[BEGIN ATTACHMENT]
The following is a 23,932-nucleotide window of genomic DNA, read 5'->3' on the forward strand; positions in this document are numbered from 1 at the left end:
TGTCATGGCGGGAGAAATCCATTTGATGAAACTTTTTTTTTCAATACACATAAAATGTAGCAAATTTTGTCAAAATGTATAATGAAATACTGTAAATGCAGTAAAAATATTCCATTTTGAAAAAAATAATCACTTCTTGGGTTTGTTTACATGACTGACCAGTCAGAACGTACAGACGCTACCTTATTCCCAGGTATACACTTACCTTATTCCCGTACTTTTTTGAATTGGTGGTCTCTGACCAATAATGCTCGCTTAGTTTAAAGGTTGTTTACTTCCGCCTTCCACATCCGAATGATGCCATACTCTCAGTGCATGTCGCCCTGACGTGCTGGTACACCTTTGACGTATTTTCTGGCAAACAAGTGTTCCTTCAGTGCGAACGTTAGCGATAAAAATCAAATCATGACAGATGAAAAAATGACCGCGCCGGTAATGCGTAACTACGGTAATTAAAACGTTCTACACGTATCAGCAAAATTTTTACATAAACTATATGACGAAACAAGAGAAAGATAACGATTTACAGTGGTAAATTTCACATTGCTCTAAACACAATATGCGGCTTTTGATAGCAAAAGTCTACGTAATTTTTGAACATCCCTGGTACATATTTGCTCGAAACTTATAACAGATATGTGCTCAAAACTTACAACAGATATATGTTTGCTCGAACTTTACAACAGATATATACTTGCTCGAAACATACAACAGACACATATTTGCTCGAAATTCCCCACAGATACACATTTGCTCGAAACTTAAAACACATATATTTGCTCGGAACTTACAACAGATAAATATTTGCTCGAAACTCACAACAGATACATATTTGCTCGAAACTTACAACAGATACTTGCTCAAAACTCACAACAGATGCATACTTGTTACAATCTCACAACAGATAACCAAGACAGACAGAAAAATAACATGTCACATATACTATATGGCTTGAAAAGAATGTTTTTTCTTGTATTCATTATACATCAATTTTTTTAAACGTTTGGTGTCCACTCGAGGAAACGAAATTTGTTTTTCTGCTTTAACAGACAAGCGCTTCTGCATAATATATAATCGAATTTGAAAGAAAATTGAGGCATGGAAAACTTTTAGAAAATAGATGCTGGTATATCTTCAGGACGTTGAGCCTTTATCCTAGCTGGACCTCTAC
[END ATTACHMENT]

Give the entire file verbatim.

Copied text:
The following is a 23,932-nucleotide window of genomic DNA, read 5'->3' on the forward strand; positions in this document are numbered from 1 at the left end:
TGTCATGGCGGGAGAAATCCATTTGATGAAACTTTTTTTTTCAATACACATAAAATGTAGCAAATTTTGTCAAAATGTATAATGAAATACTGTAAATGCAGTAAAAATATTCCATTTTGAAAAAAATAATCACTTCTTGGGTTTGTTTACATGACTGACCAGTCAGAACGTACAGACGCTACCTTATTCCCAGGTATACACTTACCTTATTCCCGTACTTTTTTGAATTGGTGGTCTCTGACCAATAATGCTCGCTTAGTTTAAAGGTTGTTTACTTCCGCCTTCCACATCCGAATGATGCCATACTCTCAGTGCATGTCGCCCTGACGTGCTGGTACACCTTTGACGTATTTTCTGGCAAACAAGTGTTCCTTCAGTGCGAACGTTAGCGATAAAAATCAAATCATGACAGATGAAAAAATGACCGCGCCGGTAATGCGTAACTACGGTAATTAAAACGTTCTACACGTATCAGCAAAATTTTTACATAAACTATATGACGAAACAAGAGAAAGATAACGATTTACAGTGGTAAATTTCACATTGCTCTAAACACAATATGCGGCTTTTGATAGCAAAAGTCTACGTAATTTTTGAACATCCCTGGTACATATTTGCTCGAAACTTATAACAGATATGTGCTCAAAACTTACAACAGATATATGTTTGCTCGAACTTTACAACAGATATATACTTGCTCGAAACATACAACAGACACATATTTGCTCGAAATTCCCCACAGATACACATTTGCTCGAAACTTAAAACACATATATTTGCTCGGAACTTACAACAGATAAATATTTGCTCGAAACTCACAACAGATACATATTTGCTCGAAACTTACAACAGATACTTGCTCAAAACTCACAACAGATGCATACTTGTTACAATCTCACAACAGATAACCAAGACAGACAGAAAAATAACATGTCACATATACTATATGGCTTGAAAAGAATGTTTTTTCTTGTATTCATTATACATCAATTTTTTTAAACGTTTGGTGTCCACTCGAGGAAACGAAATTTGTTTTTCTGCTTTAACAGACAAGCGCTTCTGCATAATATATAATCGAATTTGAAAGAAAATTGAGGCATGGAAAACTTTTAGAAAATAGATGCTGGTATATCTTCAGGACGTTGAGCCTTTATCCTAGCTGGACCTCTAC